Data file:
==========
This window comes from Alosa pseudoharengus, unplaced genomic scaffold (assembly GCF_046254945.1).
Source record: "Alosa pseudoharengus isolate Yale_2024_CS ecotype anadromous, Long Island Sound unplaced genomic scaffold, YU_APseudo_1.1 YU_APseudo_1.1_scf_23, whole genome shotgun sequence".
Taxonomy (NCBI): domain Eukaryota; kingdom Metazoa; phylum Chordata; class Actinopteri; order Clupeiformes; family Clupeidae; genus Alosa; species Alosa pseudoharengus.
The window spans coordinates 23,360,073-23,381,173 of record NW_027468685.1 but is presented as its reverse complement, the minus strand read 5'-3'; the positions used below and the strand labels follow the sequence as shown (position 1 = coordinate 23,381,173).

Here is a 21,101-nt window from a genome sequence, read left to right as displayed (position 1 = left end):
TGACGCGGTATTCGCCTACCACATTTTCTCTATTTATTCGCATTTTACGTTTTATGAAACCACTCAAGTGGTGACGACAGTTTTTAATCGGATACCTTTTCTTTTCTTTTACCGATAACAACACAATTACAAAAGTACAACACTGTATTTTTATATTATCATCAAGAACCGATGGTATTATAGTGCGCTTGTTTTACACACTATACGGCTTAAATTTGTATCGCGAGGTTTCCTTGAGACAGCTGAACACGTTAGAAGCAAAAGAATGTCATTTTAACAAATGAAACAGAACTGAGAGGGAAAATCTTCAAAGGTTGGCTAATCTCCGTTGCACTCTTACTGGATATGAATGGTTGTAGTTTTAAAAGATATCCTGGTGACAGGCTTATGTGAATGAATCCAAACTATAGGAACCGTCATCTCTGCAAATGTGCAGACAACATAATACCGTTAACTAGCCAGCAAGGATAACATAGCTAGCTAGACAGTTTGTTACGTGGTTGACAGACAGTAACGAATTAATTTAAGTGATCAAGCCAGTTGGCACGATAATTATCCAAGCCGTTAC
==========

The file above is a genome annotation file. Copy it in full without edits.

This window comes from Alosa pseudoharengus, unplaced genomic scaffold (assembly GCF_046254945.1).
Source record: "Alosa pseudoharengus isolate Yale_2024_CS ecotype anadromous, Long Island Sound unplaced genomic scaffold, YU_APseudo_1.1 YU_APseudo_1.1_scf_23, whole genome shotgun sequence".
Taxonomy (NCBI): domain Eukaryota; kingdom Metazoa; phylum Chordata; class Actinopteri; order Clupeiformes; family Clupeidae; genus Alosa; species Alosa pseudoharengus.
The window spans coordinates 23,360,073-23,381,173 of record NW_027468685.1 but is presented as its reverse complement, the minus strand read 5'-3'; the positions used below and the strand labels follow the sequence as shown (position 1 = coordinate 23,381,173).

Here is a 21,101-nt window from a genome sequence, read left to right as displayed (position 1 = left end):
TGACGCGGTATTCGCCTACCACATTTTCTCTATTTATTCGCATTTTACGTTTTATGAAACCACTCAAGTGGTGACGACAGTTTTTAATCGGATACCTTTTCTTTTCTTTTACCGATAACAACACAATTACAAAAGTACAACACTGTATTTTTATATTATCATCAAGAACCGATGGTATTATAGTGCGCTTGTTTTACACACTATACGGCTTAAATTTGTATCGCGAGGTTTCCTTGAGACAGCTGAACACGTTAGAAGCAAAAGAATGTCATTTTAACAAATGAAACAGAACTGAGAGGGAAAATCTTCAAAGGTTGGCTAATCTCCGTTGCACTCTTACTGGATATGAATGGTTGTAGTTTTAAAAGATATCCTGGTGACAGGCTTATGTGAATGAATCCAAACTATAGGAACCGTCATCTCTGCAAATGTGCAGACAACATAATACCGTTAACTAGCCAGCAAGGATAACATAGCTAGCTAGACAGTTTGTTACGTGGTTGACAGACAGTAACGAATTAATTTAAGTGATCAAGCCAGTTGGCACGATAATTATCCAAGCCGTTAC